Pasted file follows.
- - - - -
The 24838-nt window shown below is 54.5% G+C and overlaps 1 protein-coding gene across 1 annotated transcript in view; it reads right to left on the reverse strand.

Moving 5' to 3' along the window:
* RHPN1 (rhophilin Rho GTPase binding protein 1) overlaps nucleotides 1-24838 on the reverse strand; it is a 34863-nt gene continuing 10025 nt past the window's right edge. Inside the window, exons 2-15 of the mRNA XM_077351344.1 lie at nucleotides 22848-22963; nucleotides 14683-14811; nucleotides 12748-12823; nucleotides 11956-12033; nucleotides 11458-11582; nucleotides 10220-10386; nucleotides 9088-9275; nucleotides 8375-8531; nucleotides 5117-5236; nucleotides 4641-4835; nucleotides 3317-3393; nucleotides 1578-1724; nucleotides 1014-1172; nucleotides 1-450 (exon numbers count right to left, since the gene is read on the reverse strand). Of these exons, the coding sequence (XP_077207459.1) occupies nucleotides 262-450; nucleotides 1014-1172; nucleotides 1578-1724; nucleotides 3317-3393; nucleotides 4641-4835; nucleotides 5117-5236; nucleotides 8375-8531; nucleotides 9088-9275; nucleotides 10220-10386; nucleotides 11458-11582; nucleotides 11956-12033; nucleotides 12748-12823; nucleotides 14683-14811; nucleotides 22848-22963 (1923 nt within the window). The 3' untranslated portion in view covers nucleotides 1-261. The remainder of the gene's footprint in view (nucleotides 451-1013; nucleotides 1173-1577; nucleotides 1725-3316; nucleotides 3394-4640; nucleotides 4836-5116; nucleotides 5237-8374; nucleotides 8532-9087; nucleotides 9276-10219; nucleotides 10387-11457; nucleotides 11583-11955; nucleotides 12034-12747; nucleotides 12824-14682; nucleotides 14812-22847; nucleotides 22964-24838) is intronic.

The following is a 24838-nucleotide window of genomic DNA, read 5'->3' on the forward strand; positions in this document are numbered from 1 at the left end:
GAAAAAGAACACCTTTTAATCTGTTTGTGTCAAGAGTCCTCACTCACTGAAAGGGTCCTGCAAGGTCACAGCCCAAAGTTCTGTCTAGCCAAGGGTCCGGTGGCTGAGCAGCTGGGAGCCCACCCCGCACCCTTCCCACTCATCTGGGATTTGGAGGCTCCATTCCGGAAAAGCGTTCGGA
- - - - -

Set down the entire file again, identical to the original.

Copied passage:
The 24838-nt window shown below is 54.5% G+C and overlaps 1 protein-coding gene across 1 annotated transcript in view; it reads right to left on the reverse strand.

Moving 5' to 3' along the window:
* RHPN1 (rhophilin Rho GTPase binding protein 1) overlaps nucleotides 1-24838 on the reverse strand; it is a 34863-nt gene continuing 10025 nt past the window's right edge. Inside the window, exons 2-15 of the mRNA XM_077351344.1 lie at nucleotides 22848-22963; nucleotides 14683-14811; nucleotides 12748-12823; nucleotides 11956-12033; nucleotides 11458-11582; nucleotides 10220-10386; nucleotides 9088-9275; nucleotides 8375-8531; nucleotides 5117-5236; nucleotides 4641-4835; nucleotides 3317-3393; nucleotides 1578-1724; nucleotides 1014-1172; nucleotides 1-450 (exon numbers count right to left, since the gene is read on the reverse strand). Of these exons, the coding sequence (XP_077207459.1) occupies nucleotides 262-450; nucleotides 1014-1172; nucleotides 1578-1724; nucleotides 3317-3393; nucleotides 4641-4835; nucleotides 5117-5236; nucleotides 8375-8531; nucleotides 9088-9275; nucleotides 10220-10386; nucleotides 11458-11582; nucleotides 11956-12033; nucleotides 12748-12823; nucleotides 14683-14811; nucleotides 22848-22963 (1923 nt within the window). The 3' untranslated portion in view covers nucleotides 1-261. The remainder of the gene's footprint in view (nucleotides 451-1013; nucleotides 1173-1577; nucleotides 1725-3316; nucleotides 3394-4640; nucleotides 4836-5116; nucleotides 5237-8374; nucleotides 8532-9087; nucleotides 9276-10219; nucleotides 10387-11457; nucleotides 11583-11955; nucleotides 12034-12747; nucleotides 12824-14682; nucleotides 14812-22847; nucleotides 22964-24838) is intronic.

The following is a 24838-nucleotide window of genomic DNA, read 5'->3' on the forward strand; positions in this document are numbered from 1 at the left end:
GAAAAAGAACACCTTTTAATCTGTTTGTGTCAAGAGTCCTCACTCACTGAAAGGGTCCTGCAAGGTCACAGCCCAAAGTTCTGTCTAGCCAAGGGTCCGGTGGCTGAGCAGCTGGGAGCCCACCCCGCACCCTTCCCACTCATCTGGGATTTGGAGGCTCCATTCCGGAAAAGCGTTCGGA